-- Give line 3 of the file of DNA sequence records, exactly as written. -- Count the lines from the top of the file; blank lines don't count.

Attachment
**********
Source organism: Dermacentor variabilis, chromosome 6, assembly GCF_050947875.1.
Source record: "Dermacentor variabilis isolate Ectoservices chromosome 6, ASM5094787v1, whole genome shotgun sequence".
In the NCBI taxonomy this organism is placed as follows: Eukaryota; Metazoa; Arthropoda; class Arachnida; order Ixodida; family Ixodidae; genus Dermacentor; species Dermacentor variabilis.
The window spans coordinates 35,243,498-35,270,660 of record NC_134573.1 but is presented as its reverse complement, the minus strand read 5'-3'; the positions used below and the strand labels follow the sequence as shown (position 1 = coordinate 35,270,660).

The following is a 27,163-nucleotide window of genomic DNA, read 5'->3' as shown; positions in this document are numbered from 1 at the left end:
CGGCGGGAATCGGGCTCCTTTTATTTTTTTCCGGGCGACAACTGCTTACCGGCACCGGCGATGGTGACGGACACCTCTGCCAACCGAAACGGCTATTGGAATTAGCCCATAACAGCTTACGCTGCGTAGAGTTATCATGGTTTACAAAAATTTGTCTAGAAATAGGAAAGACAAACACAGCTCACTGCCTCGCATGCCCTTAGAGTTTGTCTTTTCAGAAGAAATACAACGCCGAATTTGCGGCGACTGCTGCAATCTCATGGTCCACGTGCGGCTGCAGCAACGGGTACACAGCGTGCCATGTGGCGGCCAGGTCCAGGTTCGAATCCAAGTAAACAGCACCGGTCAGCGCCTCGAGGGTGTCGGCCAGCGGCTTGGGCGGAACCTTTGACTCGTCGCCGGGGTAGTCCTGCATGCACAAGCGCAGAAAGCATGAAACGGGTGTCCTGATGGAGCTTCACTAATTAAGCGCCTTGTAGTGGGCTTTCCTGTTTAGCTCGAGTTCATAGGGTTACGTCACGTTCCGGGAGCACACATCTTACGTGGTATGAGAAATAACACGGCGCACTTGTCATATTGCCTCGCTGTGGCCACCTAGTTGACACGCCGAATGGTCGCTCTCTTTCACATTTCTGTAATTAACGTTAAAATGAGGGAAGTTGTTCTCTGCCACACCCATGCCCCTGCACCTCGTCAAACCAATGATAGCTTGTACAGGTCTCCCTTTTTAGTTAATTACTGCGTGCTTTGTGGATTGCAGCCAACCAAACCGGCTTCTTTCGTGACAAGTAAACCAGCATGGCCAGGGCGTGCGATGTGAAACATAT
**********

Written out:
In the NCBI taxonomy this organism is placed as follows: Eukaryota; Metazoa; Arthropoda; class Arachnida; order Ixodida; family Ixodidae; genus Dermacentor; species Dermacentor variabilis.